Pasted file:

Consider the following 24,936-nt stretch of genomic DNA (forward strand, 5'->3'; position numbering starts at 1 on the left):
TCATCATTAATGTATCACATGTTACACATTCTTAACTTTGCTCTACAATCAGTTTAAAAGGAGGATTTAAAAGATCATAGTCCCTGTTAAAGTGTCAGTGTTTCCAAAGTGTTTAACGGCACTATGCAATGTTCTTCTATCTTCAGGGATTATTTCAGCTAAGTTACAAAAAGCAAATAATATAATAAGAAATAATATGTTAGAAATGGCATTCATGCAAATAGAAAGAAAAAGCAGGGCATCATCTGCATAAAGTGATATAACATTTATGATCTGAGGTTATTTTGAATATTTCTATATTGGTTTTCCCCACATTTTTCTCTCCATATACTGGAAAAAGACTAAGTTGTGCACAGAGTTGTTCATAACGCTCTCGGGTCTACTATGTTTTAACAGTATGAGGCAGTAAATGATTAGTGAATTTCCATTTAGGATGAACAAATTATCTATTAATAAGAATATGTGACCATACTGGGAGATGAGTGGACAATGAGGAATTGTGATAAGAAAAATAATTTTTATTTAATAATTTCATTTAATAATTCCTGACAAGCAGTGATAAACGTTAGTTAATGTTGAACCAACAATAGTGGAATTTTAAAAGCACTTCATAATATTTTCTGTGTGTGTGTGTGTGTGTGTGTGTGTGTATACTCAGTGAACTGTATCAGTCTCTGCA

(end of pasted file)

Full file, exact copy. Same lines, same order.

Consider the following 24,936-nt stretch of genomic DNA (forward strand, 5'->3'; position numbering starts at 1 on the left):
TCATCATTAATGTATCACATGTTACACATTCTTAACTTTGCTCTACAATCAGTTTAAAAGGAGGATTTAAAAGATCATAGTCCCTGTTAAAGTGTCAGTGTTTCCAAAGTGTTTAACGGCACTATGCAATGTTCTTCTATCTTCAGGGATTATTTCAGCTAAGTTACAAAAAGCAAATAATATAATAAGAAATAATATGTTAGAAATGGCATTCATGCAAATAGAAAGAAAAAGCAGGGCATCATCTGCATAAAGTGATATAACATTTATGATCTGAGGTTATTTTGAATATTTCTATATTGGTTTTCCCCACATTTTTCTCTCCATATACTGGAAAAAGACTAAGTTGTGCACAGAGTTGTTCATAACGCTCTCGGGTCTACTATGTTTTAACAGTATGAGGCAGTAAATGATTAGTGAATTTCCATTTAGGATGAACAAATTATCTATTAATAAGAATATGTGACCATACTGGGAGATGAGTGGACAATGAGGAATTGTGATAAGAAAAATAATTTTTATTTAATAATTTCATTTAATAATTCCTGACAAGCAGTGATAAACGTTAGTTAATGTTGAACCAACAATAGTGGAATTTTAAAAGCACTTCATAATATTTTCTGTGTGTGTGTGTGTGTGTGTGTGTGTGTATACTCAGTGAACTGTATCAGTCTCTGCA